Then we got on to our morning symposium. This is our Bible story, and as of right now, a Young Peacemaker’s “sliver” of a lesson. We are reading from the Bible I had growing up, because my oldest son is finally ready for this one. It’s Paul Hamlyn’s Children’s Bible in Color. I say we do a sliver of a lesson in Young Peacemakers, because that’s our attention span right now. My son is fully grasping the concepts, however, so I am grateful that I’m meeting the purpose instead of feeling some false external insane time-bound pressure.

    Right after our Bible time, we go on to our reading lesson in “Teach Your Child to Read in 100 Easy Lessons”.  I wrote about how we do this reading lesson here, but I will add that I started numbering the lines of the long stories. It puts my son in control of his ‘reading guide’ and enables him to have the book right in front of him instead of closer to me. As I become more pregnant, I am having trouble scooting up close enough to the table anyway.

    After reading, we do math. We are using Singapore Math Kindergarten Book A. At the time I didn’t realize I ordered the Common Core Edition. I don’t think there’s any difference between regular Kindergarten math and common core kindergarten math, though, so I don’t mind. My son does well in math, so lessons are quick. I do the book more so he can practice writing. We don’t do formal writing yet, for many reasons.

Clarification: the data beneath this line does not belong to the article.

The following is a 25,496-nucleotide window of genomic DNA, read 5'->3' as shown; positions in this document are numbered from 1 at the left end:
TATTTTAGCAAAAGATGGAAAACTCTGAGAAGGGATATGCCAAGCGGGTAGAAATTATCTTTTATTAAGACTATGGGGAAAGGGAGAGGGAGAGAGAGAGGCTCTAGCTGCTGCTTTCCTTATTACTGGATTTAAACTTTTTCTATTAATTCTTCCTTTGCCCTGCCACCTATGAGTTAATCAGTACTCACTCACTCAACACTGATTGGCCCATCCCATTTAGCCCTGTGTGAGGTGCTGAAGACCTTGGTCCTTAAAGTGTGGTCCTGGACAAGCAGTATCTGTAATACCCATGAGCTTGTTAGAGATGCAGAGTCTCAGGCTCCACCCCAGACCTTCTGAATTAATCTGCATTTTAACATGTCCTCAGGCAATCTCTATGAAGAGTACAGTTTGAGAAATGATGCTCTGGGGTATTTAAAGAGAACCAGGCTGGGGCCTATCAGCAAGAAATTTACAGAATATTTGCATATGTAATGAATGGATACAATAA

After that, I consider it break time. During that time, the little one who is 2, is either running through the house, or sitting down with his own drawing notebook (a composition book) to draw, scribble, paste and do dot art. Every time he sits down to draw, I write a ‘the next’ capital and lowercase letter on the page, so when we go back through his notebook to admire his drawings we can practice the alphabet.

    Today we headed out to a Bible study. The kids play and the moms get some much-needed reflection time. Some moms bring a treat to share. Like I said, I brought quiche. Our whole morning lesson took an hour. Sometimes if my son is really focused, it could be faster, but we’ve literally covered the core pieces that I care about already, all before 9am.

    It took me 15 minutes to rally them into the car and do a double check that I had all the items I needed to lead the study, bring the quiche and plates/cups etc, and diapers/wipes, etc. I should pack the diaper bag the night before every night, but sometimes I’m tired.

    We got there on time, and I find these women revitalizing and enjoy their company. What a blessing they are to me!

    We left at 10 after noon after helping clean up toys a little and picking some fresh lemons from the hostess’ tree. What a fine treat!!

    On our 11 minute drive home I caught up with a friend, and lagged in the street talking because my tot fell asleep in that short time.

    We had to try nap time twice today. But in-between nap time, I fed this crew some Annie’s mac and cheese mixed with last night’s fresh lemon cilantro parsley zucchini and carrots – mac and cheese day is an indulgent treat. During our lunch, we reviewed our new material for Classical Conversations (CC). It took only 10 or 15 minutes to do that.

    Feeling big and pregnant, I let us watch a show. It was a lovely show about house cats that we found on Netflix. Then we read stories, and tried nap time again. Nap time didn’t work. So we got up, my tot decided to go #2 in the potty for the 2nd time (yay!!!).